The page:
I haven't talked about my ancestry very much in these pages so far, but I'm half-Italian, half-Irish, a pretty common combination where I come from and a pair of ethnicities rich in both real and perceived myth and folklore. The Irish side, well, I wouldn't know where to begin there. But the Italian side, that's a little different. On the Irish side, I feel like people tend to consciously mythologize the occult, the supernatural, and the otherworldly, to narrativize and preserve it. But on the Italian side, all that folklore beats under the surface, unseen and unspoken of. It's just self-evident. You do things, you have rituals, and they just are. Remember when Fredo says a Hail Mary in Godfather II while he's fishing to get the fish to bite? It's that kind of thing. It's real folk belief and it's relatively unchanged since my ancestors came over to America 100 years ago.
The last few weeks, since my own podcast launched on iTunes, I've been attentively following the New & Noteworthy page of the TV and Film section of the iTunes store, for, well, obvious reasons. One of my favorite new podcasts I've found this way is "The Goodfellas Minute." I mean, that movie for me is one of the immortals, and this podcast, hosted by guys who grew up in and around the neighborhoods depicted in the movie, has been a real treat. They provide a lot of the cultural and historic and even geographical detail behind what's happening in the movie, along with a healthy respect for sausages and peppers, gangster shirt collars, and the lore of the Mafia (which does not exist, of course).
In today's episode, the guys mention how Paulie (Paul Sorvino) is wearing a gold chain with a cornicello pendant in the scene with the sit-down with Henry and restaurateur Sonny Bunz. So yeah, the cornicello and the evil eye. Let's talk about those.
First of all, while I grew up half-Italian and half-Irish, the neighborhood I grew up in was overwhelmingly Italian. I also spent a lot of my childhood traveling back to East Boston to my Italian grandparents' three-decker for Saturday gravy and cutlets. (And please. Let's not start a sauce vs. gravy argument here, okay? Henry Hill says gravy and sauce interchangeably when he's making meatballs while coked out of his mind, and that's good enough for me.)
Anyway, to get back to the cornicello, everywhere, and I mean everywhere, was the cornicello in East Boston and in Revere. I actually didn't see it a lot on neck chains but in houses, on keychains, and especially on rear view mirrors? Yes. I think dashboard saints had lost their vogue in the 70s and 80s and the cornicello, with its totemistic, male power* was the perfect car accessory, way more badass than fuzzy dice.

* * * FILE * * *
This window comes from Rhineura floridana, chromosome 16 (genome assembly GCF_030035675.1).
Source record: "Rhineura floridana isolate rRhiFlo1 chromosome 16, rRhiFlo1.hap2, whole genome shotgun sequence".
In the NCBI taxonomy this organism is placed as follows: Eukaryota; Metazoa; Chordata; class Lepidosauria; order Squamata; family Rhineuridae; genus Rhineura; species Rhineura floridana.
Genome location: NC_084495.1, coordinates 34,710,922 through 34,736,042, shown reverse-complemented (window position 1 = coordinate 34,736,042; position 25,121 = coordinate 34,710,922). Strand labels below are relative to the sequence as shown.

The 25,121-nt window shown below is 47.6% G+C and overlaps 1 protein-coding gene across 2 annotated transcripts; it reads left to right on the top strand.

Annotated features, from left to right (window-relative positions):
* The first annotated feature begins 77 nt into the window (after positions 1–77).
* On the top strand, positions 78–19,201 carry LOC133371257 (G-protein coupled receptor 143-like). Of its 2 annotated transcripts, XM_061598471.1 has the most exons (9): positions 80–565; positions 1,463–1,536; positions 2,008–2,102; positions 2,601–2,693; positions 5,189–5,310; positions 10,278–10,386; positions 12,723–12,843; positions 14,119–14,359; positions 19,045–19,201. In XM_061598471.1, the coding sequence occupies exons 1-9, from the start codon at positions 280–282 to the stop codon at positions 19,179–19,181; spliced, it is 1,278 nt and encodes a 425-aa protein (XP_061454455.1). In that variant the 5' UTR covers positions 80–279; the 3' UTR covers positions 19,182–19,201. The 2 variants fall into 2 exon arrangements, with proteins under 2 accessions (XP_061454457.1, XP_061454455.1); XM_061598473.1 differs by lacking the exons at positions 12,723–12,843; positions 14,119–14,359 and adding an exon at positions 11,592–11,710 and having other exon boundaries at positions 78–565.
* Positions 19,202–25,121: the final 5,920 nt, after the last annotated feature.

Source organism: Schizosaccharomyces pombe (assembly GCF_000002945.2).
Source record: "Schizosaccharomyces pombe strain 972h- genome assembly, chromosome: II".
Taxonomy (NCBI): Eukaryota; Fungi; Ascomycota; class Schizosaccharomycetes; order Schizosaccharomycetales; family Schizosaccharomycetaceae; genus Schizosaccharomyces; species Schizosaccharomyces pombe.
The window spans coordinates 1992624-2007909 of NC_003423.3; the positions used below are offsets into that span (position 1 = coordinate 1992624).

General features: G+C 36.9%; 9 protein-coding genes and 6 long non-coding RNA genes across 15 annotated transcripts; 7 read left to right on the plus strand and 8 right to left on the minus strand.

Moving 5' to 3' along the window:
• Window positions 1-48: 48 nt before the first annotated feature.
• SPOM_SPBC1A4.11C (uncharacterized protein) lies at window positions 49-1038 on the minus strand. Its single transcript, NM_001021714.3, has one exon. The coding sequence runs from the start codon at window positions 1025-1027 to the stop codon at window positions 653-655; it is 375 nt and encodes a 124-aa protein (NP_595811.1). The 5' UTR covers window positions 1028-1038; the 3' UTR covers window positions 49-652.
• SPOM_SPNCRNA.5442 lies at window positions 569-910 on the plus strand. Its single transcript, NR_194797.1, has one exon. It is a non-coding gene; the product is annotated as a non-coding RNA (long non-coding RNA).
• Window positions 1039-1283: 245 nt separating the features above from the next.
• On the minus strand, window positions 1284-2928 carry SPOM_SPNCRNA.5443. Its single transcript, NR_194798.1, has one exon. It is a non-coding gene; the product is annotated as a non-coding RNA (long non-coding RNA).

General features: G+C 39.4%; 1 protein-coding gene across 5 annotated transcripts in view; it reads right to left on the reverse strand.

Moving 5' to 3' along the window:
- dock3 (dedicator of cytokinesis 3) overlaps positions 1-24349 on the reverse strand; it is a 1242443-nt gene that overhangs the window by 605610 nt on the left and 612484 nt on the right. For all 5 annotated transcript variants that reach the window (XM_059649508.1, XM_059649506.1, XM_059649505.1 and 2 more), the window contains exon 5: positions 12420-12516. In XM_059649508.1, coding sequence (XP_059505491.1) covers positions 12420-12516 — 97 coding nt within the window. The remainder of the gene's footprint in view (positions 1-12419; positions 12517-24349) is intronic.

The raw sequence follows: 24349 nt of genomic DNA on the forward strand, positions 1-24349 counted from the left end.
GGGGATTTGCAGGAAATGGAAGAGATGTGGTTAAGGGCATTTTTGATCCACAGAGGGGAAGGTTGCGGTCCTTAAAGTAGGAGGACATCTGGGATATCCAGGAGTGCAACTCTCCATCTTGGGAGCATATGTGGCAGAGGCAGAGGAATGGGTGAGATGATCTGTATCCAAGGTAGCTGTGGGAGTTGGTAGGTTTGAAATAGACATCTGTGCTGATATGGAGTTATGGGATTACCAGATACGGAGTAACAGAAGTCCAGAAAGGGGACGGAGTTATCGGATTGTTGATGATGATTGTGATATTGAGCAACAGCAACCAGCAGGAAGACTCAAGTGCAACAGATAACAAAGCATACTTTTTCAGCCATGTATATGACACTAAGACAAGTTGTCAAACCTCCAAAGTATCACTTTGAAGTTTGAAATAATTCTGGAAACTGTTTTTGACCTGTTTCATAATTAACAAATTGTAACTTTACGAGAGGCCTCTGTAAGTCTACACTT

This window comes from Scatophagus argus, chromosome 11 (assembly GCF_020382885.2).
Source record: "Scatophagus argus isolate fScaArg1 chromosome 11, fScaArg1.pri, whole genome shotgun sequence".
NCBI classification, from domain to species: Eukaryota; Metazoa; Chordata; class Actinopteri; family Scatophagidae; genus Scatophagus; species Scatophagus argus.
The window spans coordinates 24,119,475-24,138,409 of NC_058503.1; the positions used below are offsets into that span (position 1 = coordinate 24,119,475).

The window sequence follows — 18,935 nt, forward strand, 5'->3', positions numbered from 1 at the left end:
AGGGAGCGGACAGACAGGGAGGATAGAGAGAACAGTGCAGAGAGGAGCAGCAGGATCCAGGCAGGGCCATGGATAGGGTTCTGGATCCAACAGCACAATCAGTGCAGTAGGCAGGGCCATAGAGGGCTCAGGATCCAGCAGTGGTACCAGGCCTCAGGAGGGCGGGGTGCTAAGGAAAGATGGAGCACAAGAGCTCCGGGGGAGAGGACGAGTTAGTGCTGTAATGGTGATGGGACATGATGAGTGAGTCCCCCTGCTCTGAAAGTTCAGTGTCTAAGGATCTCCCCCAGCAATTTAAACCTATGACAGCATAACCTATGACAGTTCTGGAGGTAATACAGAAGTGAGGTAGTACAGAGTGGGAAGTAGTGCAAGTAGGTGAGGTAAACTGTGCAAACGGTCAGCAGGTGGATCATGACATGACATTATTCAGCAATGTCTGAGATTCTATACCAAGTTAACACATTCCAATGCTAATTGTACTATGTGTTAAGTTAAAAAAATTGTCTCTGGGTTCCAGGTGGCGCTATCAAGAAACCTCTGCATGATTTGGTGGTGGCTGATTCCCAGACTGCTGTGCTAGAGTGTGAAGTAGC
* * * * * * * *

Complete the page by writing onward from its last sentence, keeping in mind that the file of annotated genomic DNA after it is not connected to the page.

So why do you wear the cornicello? You wear it as an apotropaic ward against the evil eye.
Now, while I might not have understood the occult underpinnings of those weird little coral horns as a kid, I knew about the evil eye. Let's backtrack again, this time back to my own neighborhood. Our next-door neighbor was an Italian widow. And while she was apparently immensely wealthy, she spent most of her time in a shawl and hood, walking around the neighborhood, collecting cans and bottles. So of course the kids (and I have to be honest, even some of the adults) in the neighborhood characterized her as a witch.
There's a power in widowhood in Italian culture, right? Again, think back to the flashback portion of Godfather II, to Sicily, where Vito's mother, left widowed and childless (except for poor dumb Vito) by vendettas, attempts to take revenge on Don Ciccio? Yeah, badass. She's got nothing left to lose. And so the folk belief around the neighborhood was that you did not want to mess with our neighbor while she was walking her grocery cart around the neighborhood, because she knew how to put the evil eye on you.
Did I really believe it? Well, I don't know if I ever did because I was too young to fully understand this story while I was young, and too old to believe such nonsense by the time I was a teenager. I was in high school when she died, hit by a car while walking her cart near one of the most dangerous rotaries in my hometown, so the neighborhood legend went, and her presence still hangs over the house next door to this day. But to pick the evil eye out of all the things that this powerful, widowed woman could do to you... it's meaningful.
* The flip side of "wearing the horns" in Italian tradition, of course, is being cuckolded, and not only can the hand signal for giving the horns be a ward against evil eye but it can also signify you know the person you're pointing at has been cuckolded. So, you know, basically watch where you point that thing.